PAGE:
But still, it does seem to be the season for good wishes and maudlin sentimentality.

Thus and so I thought I’d provide the sincere good wishes and leave the maudlin sentimentality to Tallis Steelyard (https://tallissteelyard.wordpress.com/) who does it so much better than I do. Here is a poem for the season.


The bottles sprawl unheeded

The discarded valiant dead

Their sacrifice accepted

Sobriety has fled

The truth it surfaced briefly

But shrugged and went to bed.

Will you walk again beside me?

Will you tread the path I tread?

The wine it made me wordy

The truth when poured was red

I didn’t mean to speak them

But I meant the words I said.


Still it strikes me that on a day like today, it is time to put those resolutions into practice early. You know, the one you made about reading more. So to help you, I’d recommend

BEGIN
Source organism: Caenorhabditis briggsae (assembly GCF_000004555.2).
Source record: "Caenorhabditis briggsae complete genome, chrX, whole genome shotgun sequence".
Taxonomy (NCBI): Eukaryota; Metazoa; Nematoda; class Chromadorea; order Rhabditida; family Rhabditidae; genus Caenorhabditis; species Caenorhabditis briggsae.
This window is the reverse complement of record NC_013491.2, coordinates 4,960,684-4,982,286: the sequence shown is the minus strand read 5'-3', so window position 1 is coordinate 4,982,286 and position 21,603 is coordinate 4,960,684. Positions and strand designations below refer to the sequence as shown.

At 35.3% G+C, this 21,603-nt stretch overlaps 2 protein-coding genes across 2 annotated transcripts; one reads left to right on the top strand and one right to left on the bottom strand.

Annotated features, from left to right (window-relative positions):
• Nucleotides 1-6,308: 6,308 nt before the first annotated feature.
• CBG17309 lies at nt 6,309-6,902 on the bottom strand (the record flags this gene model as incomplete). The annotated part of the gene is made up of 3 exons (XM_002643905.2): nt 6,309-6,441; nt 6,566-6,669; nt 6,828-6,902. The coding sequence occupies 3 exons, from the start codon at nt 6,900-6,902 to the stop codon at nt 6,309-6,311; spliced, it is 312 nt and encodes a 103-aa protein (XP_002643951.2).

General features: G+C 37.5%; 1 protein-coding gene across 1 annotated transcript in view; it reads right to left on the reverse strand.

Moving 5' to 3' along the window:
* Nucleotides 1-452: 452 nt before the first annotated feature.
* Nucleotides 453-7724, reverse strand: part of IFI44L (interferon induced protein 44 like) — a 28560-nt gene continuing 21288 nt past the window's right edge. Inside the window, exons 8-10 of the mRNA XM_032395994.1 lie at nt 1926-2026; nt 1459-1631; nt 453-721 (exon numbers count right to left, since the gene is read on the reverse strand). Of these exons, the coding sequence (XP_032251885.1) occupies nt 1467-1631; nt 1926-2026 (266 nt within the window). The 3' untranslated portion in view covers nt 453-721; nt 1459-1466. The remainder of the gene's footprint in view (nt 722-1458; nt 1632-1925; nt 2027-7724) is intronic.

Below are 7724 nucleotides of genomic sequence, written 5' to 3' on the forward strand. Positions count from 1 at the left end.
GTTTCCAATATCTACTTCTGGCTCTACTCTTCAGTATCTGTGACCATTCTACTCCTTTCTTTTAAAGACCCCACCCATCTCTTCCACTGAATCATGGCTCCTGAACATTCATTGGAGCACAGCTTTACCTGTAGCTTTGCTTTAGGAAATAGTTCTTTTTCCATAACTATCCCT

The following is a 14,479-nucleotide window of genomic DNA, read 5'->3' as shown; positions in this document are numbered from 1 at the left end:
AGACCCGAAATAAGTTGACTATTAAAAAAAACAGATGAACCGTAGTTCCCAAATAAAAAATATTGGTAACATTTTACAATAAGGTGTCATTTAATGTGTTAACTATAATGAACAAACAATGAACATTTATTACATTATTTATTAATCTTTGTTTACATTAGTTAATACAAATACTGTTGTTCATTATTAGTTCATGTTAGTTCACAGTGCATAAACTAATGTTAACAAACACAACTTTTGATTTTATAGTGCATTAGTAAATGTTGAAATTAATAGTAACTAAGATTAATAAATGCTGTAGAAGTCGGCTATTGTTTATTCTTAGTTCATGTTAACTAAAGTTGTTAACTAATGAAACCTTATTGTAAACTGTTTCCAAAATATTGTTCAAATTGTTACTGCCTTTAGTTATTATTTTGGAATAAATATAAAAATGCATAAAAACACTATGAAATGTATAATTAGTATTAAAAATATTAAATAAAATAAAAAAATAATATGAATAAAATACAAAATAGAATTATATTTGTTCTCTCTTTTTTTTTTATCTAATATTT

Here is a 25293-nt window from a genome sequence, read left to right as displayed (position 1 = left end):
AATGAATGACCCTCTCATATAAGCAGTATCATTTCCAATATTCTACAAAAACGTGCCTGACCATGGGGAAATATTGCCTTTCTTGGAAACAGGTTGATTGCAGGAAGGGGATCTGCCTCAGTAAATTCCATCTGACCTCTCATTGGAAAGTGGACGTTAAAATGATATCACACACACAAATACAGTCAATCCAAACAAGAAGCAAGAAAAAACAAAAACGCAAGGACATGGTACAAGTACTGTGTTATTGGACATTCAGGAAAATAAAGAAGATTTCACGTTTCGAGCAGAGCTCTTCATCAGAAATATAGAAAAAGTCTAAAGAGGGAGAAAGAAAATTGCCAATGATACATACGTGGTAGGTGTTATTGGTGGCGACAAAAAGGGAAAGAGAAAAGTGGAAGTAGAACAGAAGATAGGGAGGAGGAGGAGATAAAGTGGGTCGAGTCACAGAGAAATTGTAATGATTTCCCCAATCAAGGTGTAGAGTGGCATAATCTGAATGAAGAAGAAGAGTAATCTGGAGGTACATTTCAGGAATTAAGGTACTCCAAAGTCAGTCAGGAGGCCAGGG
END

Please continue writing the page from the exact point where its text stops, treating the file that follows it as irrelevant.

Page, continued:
In fact, if this is the season for sentimentality, surely it’d be an excellent idea of buy copies for all your friends as well

Anyway, Happy New Year

Pontifications on a road less travelled. The cat that got all of the cream.


There was a comment in the paper the other day. Here in the UK, clowns are starting to complain that politicians are being called clowns. The clowns point out that being a clown is damned hard work, demands considerable fitness, great timing and the ability to work closely with others as part of a well drilled team!
Another comment I saw was an MP pointing out that because he’d voted to reduce the legal aid bill, the reduction now meant that he wasn’t eligible to get legal aid. Yes, revel in the schadenfreude but stop and think about it a minute.